LONDON — Britain may need the guiding hand of God after it leaves the European Union, so the archbishop of Canterbury wants to organize five days of public prayers starting the day after the withdrawal takes effect, a local news outlet reported on Sunday.
Justin Welby, the Most Rev. Archbishop of Canterbury and principal leader of the Church of England, is seeking to pray in public with the leaders of the Roman Catholic, Methodist, Baptist and United Reformed churches starting on March 30, one day after Britain is scheduled to leave the bloc, The Sunday Times reported.
Prime Minister Theresa May, a practicing Anglican, and Jeremy Corbyn, the leader of the opposition Labour Party, are being advised to join them, the report said.
The archbishop of Canterbury could not be immediately reached for comment on Sunday, but Archbishop Welby, a 62-year-old former oil executive and staunch supporter of Britain’s European Union membership, has been vocal about the possible pitfalls of Brexit, as the withdrawal is known.
He addressed the issue during a speech on Saturday, just five weeks before the country’s expected exit.
“We cannot ignore the warnings that have been proffered about the possible profound impact that the next months may possibly have on the poorest of our society,” the archbishop said during the annual assembly of the General Synod of the Church of England at the church’s headquarters, a short distance from the Houses of Parliament.
He added that the church must be prepared for any difficulties, and that no predictions on the economy were definite.
“That is not project fear,” he said. “It is saying that where there are risks, it is the strongest, not the weakest, who must take the weight of the risk.”
He added, “That is not currently the way we are going.”
The archbishop, who on Saturday emphasized the need for unity and reconciliation in the society, previously cautioned against leaving the European Union without an agreement to mitigate disruptions.
“That outcome would be not only a political and practical failure, but a moral one equally as serious as ignoring the result of the referendum entirely,” Archbishop Welby told the House of Lords in January.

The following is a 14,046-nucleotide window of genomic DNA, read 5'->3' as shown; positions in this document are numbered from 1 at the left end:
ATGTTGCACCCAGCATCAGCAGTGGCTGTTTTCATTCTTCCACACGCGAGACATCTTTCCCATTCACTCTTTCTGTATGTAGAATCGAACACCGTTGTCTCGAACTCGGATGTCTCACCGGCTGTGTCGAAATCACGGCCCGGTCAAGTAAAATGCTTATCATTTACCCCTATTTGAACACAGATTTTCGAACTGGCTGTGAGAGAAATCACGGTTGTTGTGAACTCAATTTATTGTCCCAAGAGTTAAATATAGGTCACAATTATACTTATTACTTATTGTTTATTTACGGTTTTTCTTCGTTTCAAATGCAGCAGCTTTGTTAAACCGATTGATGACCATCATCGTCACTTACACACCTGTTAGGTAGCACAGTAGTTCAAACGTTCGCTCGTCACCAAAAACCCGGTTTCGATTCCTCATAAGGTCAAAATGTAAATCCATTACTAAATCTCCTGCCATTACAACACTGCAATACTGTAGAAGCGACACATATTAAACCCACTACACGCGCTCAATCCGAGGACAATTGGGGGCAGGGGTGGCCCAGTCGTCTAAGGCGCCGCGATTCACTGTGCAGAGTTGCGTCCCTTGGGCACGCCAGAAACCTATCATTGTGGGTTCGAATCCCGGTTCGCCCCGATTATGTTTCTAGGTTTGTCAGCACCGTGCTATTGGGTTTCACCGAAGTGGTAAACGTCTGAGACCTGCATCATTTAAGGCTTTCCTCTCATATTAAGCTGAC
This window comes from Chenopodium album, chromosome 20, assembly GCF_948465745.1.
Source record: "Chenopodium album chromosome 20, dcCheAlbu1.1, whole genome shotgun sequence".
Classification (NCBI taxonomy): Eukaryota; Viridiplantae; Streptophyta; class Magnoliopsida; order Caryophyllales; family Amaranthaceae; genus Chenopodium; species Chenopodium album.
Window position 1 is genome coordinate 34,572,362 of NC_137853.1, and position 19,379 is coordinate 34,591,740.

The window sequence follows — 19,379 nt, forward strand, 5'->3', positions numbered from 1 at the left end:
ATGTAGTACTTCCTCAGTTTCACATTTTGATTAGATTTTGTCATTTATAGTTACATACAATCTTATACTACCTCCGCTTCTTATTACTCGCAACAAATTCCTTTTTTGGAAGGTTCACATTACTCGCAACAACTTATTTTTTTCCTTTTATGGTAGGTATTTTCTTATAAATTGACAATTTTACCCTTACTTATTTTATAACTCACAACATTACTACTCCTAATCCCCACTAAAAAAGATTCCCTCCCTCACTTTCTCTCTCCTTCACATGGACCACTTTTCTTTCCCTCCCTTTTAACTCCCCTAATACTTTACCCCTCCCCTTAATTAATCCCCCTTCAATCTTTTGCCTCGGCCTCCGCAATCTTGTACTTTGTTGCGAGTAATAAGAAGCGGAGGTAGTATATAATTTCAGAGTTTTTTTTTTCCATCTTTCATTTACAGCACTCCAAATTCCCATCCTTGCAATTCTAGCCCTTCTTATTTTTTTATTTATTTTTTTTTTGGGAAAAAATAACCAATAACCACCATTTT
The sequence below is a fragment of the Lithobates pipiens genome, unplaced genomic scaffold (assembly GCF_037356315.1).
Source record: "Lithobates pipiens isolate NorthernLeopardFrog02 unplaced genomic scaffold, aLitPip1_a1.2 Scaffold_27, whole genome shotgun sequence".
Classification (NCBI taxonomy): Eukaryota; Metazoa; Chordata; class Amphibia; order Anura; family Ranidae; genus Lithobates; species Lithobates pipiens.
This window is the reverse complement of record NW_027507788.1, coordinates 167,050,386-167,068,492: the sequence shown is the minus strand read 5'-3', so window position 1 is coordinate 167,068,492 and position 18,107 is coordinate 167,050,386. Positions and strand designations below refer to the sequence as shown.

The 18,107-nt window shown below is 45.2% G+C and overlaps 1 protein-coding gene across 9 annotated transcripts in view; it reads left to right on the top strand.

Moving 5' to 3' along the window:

He added that, in that case, a second referendum would be required.
“This is about more than Brexit, and Parliament must not show itself unfit for the job,” he said.
The collective leadership of the Church of England, a powerful institution in Britain, has been in favor of staying in the European Union. But its flock is hugely pro-Brexit, according to research published in August by the Religion, State and Society journal.
“The main finding is that identifying as Church of England (Anglican) is an important independent predictor of voting Leave even when other relevant factors like age and region are corrected for,” according to poll data gathered shortly after the June 2016 referendum on Britain’s membership in the bloc.
Kevin Featherstone, a professor of European politics at the London School of Economics, said that people expected churches to take a stance on important public issues to avoid condemning themselves to irrelevance.
“For decades, the Church of England has emphasized its social conscience, which can bring it into political controversy,” he said in an email on Sunday. He cited as an example the church’s strong warnings about the inequalities and exclusion brought by so-called Thatcherism in the 1980s.
Mr. Featherstone added that Britons’ fears about the societal and financial implications of Brexit are “natural concerns for the church.”
But if the church’s leadership has generally been more socially progressive than its flock, there might be consequences, he warned.
“Most followers of the church voted to leave the E.U., so church leaders risk being seen as thwarting them if they get into the specifics,” Mr. Featherstone said.
The archbishop is not the only one reported to be calling for divine guidance after Brexit.
This month, the ecumenical ecclesiastical organization Churches Together in Britain and Ireland released Brexit prayers for personal or corporate use, and called all its member churches and associated bodies to join “in a time of dedicated prayer for the political situation in the United Kingdom.”
One line in a Brexit-related prayer referred to Britain’s leaders:
Bring wisdom to confused minds whose decisions are momentous.
The Archbishop of York, John Sentamu, also tried out another Brexit prayer at the General Synod on Saturday, which included this line, according to The Sunday Times:
God of eternal love and power, save our parliamentary democracy, protect the High Court of Parliament and all its members from partiality and prejudice.
More broadly, a motion put forward by the archbishops of Canterbury and York to place the voices of poor and marginalized people at the heart of the nation’s concerns passed almost unanimously with one abstention, The Guardian reported.
The church also voted to drop a centuries-old requirement for all churches to hold weekly Sunday services and to make land available for traveling communities that face discrimination and racism.